2. Arbiter of (Klingon) Succession (Memory Alpha: TnG: Reunion)
    • assigned by Klingon Chancellor K'mpec
  3. Worf's Cha'DIch (Memory Alpha: TnG: Sins of the Father)
    • Picard fills in after Commander Kurn is attacked
    • This seems to be a very official position in the Klingon judicial system. (It led to Picard being in room, having a rather private conversation with the Klingon Chancellor.)
  4. Undercover operative (Memory Alpha: Chain of Command)
    • Vice Admiral Nechayev who then assigns Jellico as Captain of the Enterprise (so Picard is, quite clearly, no longer in the same position of being active Captain of the Enterprise). Since Picard is no longer Captain of the Enterprise, he is clearly being officially assigned a different position. Picard's role as captain was replaced with this role as undercover operative (assigned by the Federation), until that was effectively replaced by the Cardassians who assigned him a new role...
  5. "Human" (Memory Alpha: Chain of Command, Part 2)
    • No, the word "human" is not just Picard's species. This is different than when many characters call Worf by a reference of "Klingon". When Picard is a prisoner, a Cardassian Interrogator/Torturer tells Picard to expect to be referred to "only as human. You have no other identity." This is an assigned by someone with some local authority.
    • However, there is one argument that could be made that this isn't clearly an official position. Although prison populations can have some hierarchy that may have offered Picard some changes, there's the compelling case that Picard may have retained his permanently-assigned identity even if his position changed to something else (like an enslavened servant of someone of high official rank).
  6. Ambassador to Humanity (Memory Alpha: The Best of Both Worlds)
    • This is a position assigned to him by the Borg Collective. This official role is basically to let Humanity know the Borg's directives. Locutus of Borg fully complies with the expectations of this position.
  7. Dead. (Memory Alpha: TNG episode named "Gambit")
    • This is actually my personal favorite part of the whole answer. However, some people understandably don't consider "dead" to be a position. Well, if "Prisoner of War" is a recognized role/title, then I would suggest that so is "casualty". (So I propose using that term if you find that easier to accept.)
    • Although this assignment/declaration was based on incorrect information, the Federation officially considered him to be dead for some time, as local evidence indicated he was killed. Starfleet invalidated his command codes, which demonstrates Picard's officially assigned and recognized status was "dead".
    • Even once we the viewing audience found Picard was acting as a mercenary named Galen, this doesn't mean that Starfleet knew this quite so early. Starfleet still thought him to be dead for some time yet.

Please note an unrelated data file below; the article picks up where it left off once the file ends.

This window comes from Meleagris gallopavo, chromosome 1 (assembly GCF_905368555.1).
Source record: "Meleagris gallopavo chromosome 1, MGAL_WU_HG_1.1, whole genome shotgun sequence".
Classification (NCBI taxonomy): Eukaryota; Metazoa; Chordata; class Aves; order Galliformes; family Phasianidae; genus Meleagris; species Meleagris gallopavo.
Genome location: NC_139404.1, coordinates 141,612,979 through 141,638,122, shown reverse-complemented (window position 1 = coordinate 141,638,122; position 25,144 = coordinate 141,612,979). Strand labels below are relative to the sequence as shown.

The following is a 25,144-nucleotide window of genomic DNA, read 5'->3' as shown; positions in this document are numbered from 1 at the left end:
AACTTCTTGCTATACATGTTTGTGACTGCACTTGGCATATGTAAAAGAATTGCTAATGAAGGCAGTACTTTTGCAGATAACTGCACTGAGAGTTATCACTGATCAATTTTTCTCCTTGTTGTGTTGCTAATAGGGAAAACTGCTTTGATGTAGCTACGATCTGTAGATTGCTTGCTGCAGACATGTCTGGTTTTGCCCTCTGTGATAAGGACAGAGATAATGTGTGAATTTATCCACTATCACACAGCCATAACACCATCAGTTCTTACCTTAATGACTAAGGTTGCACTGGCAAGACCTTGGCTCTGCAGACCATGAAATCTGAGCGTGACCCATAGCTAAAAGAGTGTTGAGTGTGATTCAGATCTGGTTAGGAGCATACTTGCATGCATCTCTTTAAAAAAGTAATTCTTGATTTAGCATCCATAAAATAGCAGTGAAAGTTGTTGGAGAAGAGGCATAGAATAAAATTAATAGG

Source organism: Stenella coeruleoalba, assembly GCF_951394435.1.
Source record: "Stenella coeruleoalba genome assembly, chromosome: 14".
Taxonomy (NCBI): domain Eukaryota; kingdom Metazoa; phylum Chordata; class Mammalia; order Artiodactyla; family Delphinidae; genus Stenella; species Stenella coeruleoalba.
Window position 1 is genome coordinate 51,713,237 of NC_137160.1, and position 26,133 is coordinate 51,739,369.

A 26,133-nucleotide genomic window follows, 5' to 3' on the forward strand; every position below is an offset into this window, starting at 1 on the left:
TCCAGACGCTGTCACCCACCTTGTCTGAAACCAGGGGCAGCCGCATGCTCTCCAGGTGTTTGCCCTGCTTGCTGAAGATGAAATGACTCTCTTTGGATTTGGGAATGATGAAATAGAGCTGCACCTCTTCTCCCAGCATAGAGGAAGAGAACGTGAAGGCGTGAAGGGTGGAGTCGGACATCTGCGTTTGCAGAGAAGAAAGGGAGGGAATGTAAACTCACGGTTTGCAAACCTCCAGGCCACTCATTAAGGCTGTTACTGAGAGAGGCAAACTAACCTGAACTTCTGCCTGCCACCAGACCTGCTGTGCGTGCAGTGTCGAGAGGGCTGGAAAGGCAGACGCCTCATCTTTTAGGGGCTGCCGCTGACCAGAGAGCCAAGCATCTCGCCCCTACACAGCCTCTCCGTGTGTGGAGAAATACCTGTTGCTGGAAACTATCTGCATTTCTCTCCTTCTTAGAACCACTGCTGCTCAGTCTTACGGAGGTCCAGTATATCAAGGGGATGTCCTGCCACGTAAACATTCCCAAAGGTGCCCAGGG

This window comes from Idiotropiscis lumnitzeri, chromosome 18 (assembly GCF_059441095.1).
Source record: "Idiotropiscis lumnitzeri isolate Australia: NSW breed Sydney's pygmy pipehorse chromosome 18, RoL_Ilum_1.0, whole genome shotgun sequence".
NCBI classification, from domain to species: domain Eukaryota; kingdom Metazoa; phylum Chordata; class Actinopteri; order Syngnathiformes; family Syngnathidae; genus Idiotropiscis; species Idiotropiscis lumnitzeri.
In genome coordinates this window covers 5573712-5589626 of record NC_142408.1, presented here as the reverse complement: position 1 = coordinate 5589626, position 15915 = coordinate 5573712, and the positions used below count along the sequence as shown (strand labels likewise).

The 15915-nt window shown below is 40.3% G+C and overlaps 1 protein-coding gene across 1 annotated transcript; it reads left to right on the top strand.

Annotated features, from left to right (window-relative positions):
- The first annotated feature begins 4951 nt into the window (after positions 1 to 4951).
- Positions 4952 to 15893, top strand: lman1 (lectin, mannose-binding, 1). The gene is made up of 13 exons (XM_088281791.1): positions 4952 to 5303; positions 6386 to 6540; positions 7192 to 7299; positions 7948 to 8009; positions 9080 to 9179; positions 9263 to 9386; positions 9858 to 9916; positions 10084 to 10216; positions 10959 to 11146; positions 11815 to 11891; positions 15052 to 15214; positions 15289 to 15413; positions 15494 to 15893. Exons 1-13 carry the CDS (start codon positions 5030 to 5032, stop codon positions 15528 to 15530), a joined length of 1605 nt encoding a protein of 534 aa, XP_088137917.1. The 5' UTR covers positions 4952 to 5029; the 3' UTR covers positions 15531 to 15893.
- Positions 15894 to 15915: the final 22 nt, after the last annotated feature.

• Starfleet apparently has not officially updated Picard's status by the end of this two-part episode, which plays a part in the humorous final scene (where Data is seen sending Riker to the brig).
    • Granted, Riker's role was "Acting Captain" until they got all this sorted out. So that wouldn't fit the criteria being asked for. But Picard's assigned position is different because that assignment wasn't meant to be a temporary thing. This was not a temporary ruse as part of an undercover mission. The intent was an unfortunate expectation of Picard keeping this status in the (very) long term. (This position definitely comes with a change in expected duties.)
  8. Crew member on Mercenary ship (Memory Alpha: TNG episode named "Gambit")
    • Picard was going by the name of Galen - serving under Baran. This would have been his official position, performing archaeological tests under the oversight of Tallera. The position may have been untitled, but his role and duties were clear.
    • He was accepted as a crew member by Baran, who would have granted him this position (while Starfleet simultaneously had marked Picard's position as being deceased)
  9. Commander/leader/captain of the smuggler ship the mercenary ship that Baran previously led (Memory Alpha: TNG episode named "Gambit")
    • After a mutinee that killed Baran, Picard gave orders for where the ship should go next, and they were followed
  10. Defending Legal Council (Memory Alpha: The Measure of a Man)
    • Assigned by Captain Louvois, from Judge Advocate General's office on Starbase 173. This assignment came after Picard referred to some legal regulations
    • Basically, officers were used as legal council. As a result of this official assignment, Picard essentially acted like a lawyer/attorney defending Data, arguing for Data's sentience. (Riker didn't like his related official assignment of taking the opposing side.)
  11. Prosecutor (Memory Alpha: TNG episode named "Devil's Due")
    • He went against Ardra, a woman who claimed to be the devil. In there, he challenged Ardra's claim, so arguably he was the prosecution.
    • There are other times we see Picard in a courtroom. This one may be particularly noteworthy, compared to other court scenes, because the position he held here was fulfilling a role in the Ventaxian judicial system, rather than being part of Federation Justice.
  12. The Picard (Memory Alpha: Who Watches The Watchers TNG episode))
    • Referred to as "The Overseer" earlier in the episode, Picard's name is revealed to a village who then bestow this title onto the supreme deity.